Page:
Weekly Security Report by SNE Special Projects 20th May 2014

Given recent developments,   the situation across the whole of Libya remains extremely uncertain; any non-essential   travel plans should be reconsidered.

On 18 May 2014, the General National Congress (GNC) building   was attacked by heavily armed forces directed by Major General Khalifa   Heftar, which took over control of the parliament. Heftar, who is also responsible   for leading a massive assault ostensibly against extremist groups in Benghazi   on the 16 May 2014, has since stated that the GNC has been suspended, and   that the sixty-member Constitutional Assembly will govern in its place, along   with the current interim government headed by Abdullah al Thinni, which will   continue to act on an emergency basis until fresh elections can be held for   the legislative body. It is currently unclear whether Heftar’s plan will be   implemented, but while Justice Minister Saleh al Marghani has insisted the   government remains in control of the GNC, calling Heftar’s attack an   “attempted coup”, but it currently appears unlikely that the GNC will   continue to operate following the attack. Heftar has rejected allegations   that he has led a coup attempt, arguing that his forces are not seeking to   take power for themselves, but to reassign power to a more legitimate   body.  While Heftar has been outspoken   for several months about the increasing Islamist influence within the GNC and   the need for its termination, it is possible that the decision to take   control by force was motivated in part by the vote that was scheduled for 18   May 2014, to confirm the proposed government led by recently elected Prime   Minister Ahmed Miitig. While Miitig was elected to the GNC as an independent   and has denied alleged links to the Muslim Brotherhood backed Justice and   Construction Party (JCP), he is widely viewed as an Islamist candidate.   Following the attack on the GNC, Heftar’s forces claimed to have detained a   number of GNC members; while reports that GNC President Nouri Abu Sahmain was   one of those detained were later denied, there has been no further news   regarding those captured during the attack. A spokesperson for Heftar’s   forces claimed that they had arrested a number of GNC representatives due to   their involvement in “supporting terrorist activities”.  In the short-term, however, very little   governing is likely to take place, as the attack at the GNC sparked clashes   which quickly spread across the capital, illustrating Tripoli’s volatile,   militia-ridden landscape. The worst violence was reported from the   south-western districts of Hay al Akhwakh and Abu Salim, where the   Zintan-based Qaaqaa and Sawaiq brigades clashed with forces from Tripoli   Military Council (TMC), allegedly backed up by an Abu Salim-based Islamist   brigade. Local sources claimed that grenades were launched towards   residential buildings, and heavy exchanges of gunfire were heard for several   hours. The fighting also spread along Airport Road. Sources within the   Zintani brigades have indicated that reinforcements had been called from   Zintan to back up the forces in Tripoli. The Zintan troops are believed to be   aligned to some extent with Heftar’s forces, in that both groupings have   opposed the GNC, and some reports suggested that Zintani militiamen were   involved in the storming of the GNC building.   Clashes were also reported   from the eastern area of Ben Ashour, which later spread to Suq al Juma   towards the Mitiga Airbase, a stronghold of Misratan brigades. Misratan   forces outside of the capital have stated that they will deploy to Tripoli in   support of the government, after GNC President Abu Sahmain requested that the   Misratan-based Libya Shield Force safeguard the city. The Mitiga Airbase is   likely to be a focal point of future clashes, as Abdullah Naker, a prominent   Zintan Brigade leader, requested that civilian residents in the area   surrounding the Airbase evacuate, suggesting his forces intend to assault the   base. Thus far, reports have claimed that up to ten people have died during   the clashes in Tripoli, with up to 100 more being injured, but accurate   reports are extremely hard to come by.    With extra forces from all sides being called to the capital, further   clashes are possible. Particular caution should be afforded to the central   areas where government buildings are located, particularly in the Zawiyat al   Dahmani district, as well as the south-western districts and suburbs along   Airport Road, and the eastern suburbs towards the Mitiga Airbase. However,   there is potential for conflict to break out anywhere in the city, as   criminal elements may seek to exploit the chaos to their advantage.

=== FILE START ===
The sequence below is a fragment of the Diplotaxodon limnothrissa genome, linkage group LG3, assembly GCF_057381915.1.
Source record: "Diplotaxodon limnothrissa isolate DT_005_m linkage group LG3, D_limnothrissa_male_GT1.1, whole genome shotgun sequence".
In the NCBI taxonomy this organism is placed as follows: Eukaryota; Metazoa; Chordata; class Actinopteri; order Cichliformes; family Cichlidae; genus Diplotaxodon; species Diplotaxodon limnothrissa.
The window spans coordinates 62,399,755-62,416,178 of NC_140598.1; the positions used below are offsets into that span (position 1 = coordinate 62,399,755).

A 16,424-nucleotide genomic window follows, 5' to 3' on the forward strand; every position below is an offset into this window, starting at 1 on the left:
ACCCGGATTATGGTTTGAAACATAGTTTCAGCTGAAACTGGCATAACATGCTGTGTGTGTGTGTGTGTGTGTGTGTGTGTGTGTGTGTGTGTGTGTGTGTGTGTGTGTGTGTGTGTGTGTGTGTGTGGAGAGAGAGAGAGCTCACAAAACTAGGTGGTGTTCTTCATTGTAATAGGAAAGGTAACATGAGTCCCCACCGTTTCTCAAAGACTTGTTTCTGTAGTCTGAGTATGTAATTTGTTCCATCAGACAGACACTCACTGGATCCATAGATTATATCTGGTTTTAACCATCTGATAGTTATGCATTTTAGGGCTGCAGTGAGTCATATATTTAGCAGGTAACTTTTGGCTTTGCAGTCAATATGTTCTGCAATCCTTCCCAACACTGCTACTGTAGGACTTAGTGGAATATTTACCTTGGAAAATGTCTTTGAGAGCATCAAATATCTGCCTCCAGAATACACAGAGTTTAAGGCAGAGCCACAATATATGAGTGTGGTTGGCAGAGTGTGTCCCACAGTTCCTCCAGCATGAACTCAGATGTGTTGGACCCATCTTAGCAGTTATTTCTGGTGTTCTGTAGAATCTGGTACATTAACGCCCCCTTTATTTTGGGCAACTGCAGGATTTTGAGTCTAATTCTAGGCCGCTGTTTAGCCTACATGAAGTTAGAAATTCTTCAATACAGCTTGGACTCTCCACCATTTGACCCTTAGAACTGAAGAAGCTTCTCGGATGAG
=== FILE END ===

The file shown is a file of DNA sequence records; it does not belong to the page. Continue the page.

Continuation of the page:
SNE advises against all non-essential travel at this time.  We are continuing to assess the situation on
an hourly basis and more will be known in the next 24 hours.  If you require further advice please contact
our in-Country team +218 911 713972 or email
[email protected]

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